– Region code: B

– Original Release: 1975

The Singing Ringing Tree

Reputedly a major source of kindertrauma for a generation of British children who watched it on television beginning in 1964, The Singing Ringing Tree is an East German fairy tale film that was released theatrically in that country in 1957. It certainly has its share of eerie moments, which should not be surprising because it is based on a story by The Brothers Grimm.

A handsome prince (Eckart Dux) travels a great distance to woo a beautiful but bad-natured princess (Christel Bodenstein), but she rebuffs him and demands that he bring her the titular tree instead of the pearls he initially offers. Inexplicably, he sets off to meet the spoiled, rude young woman’s demands, and gets tangled up in a diabolical deal with a small man who has magical powers that he uses for nefarious purposes (Richard Krüger in a role that he must have had a blast portraying). He agrees to let the prince take the tree but if the princess does not profess her love for him within a certain amount of time, he will turn the prince into a bear. You can guess how that goes. But will the princess experience a character arc that helps her see the error of her selfish ways?

Director Francesco Stefani wonderfully helms an absolutely beautiful “They don’t make them like this anymore” film. Fanciful set decoration and impressive special effects — including a very cool-looking giant goldfish, stop motion, wire work, a grand waterfall, and weather effects, to name but a few — are on constant display. Cinephiles of all ages and stripes should find plenty to enjoy in this lavishly produced effort.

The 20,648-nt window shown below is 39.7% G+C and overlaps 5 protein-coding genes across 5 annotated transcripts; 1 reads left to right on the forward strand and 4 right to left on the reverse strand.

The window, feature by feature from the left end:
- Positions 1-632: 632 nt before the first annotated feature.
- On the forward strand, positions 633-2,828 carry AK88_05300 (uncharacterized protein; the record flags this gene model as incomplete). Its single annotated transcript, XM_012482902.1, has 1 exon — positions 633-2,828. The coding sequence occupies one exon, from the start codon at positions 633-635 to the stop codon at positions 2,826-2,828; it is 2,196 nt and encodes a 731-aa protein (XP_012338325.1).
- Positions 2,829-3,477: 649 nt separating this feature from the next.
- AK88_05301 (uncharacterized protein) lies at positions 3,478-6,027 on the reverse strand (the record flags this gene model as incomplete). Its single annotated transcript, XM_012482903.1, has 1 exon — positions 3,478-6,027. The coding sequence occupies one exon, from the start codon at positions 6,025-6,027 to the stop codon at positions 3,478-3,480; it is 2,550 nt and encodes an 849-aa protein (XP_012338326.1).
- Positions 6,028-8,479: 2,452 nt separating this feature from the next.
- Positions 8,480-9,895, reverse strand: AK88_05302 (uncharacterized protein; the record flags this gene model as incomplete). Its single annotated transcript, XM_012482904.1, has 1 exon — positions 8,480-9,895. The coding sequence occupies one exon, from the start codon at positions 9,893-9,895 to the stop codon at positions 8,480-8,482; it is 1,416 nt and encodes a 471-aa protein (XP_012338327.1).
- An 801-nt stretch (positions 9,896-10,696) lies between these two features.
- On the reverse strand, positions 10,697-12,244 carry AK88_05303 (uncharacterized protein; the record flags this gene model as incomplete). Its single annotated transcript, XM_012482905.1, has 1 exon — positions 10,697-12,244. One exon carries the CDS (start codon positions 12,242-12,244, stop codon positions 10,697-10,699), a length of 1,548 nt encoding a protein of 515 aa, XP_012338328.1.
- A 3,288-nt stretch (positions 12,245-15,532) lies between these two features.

This high-definition version looks delightful, making the beautiful primary colors, lovely matte work, and lush visuals pop. It is truly a gorgeous restoration that makes The Singing Ringing Tree all the more enchanting.

Special Features

• Widescreen theatrical version with German audio or alternative music-only soundtrack • Fullscreen version with English narrated soundtrack or alternative French and Spanish soundtracks

• Interview with a Princess: a 2003 interview with ‘The Princess’ Christel Bodenstein • Image gallery

• Limited edition booklet by cultural historian Tim Worthington

Tech Specs

• 1080p HD

• Aspect Ratio: 1.77:1/1.33:1

• Running time: 74 mins

• Language: EN/DE/FR/ES

• Subtitles: English

• Certificate: U

• Original Release: 1957 (East Germany), 1964 (UK)

The Dark Eyes of London and The Monster are on Blu-ray and DVD 11 October from Network.

The Singing Ringing Tree is on Blu-ray 18 October from Network.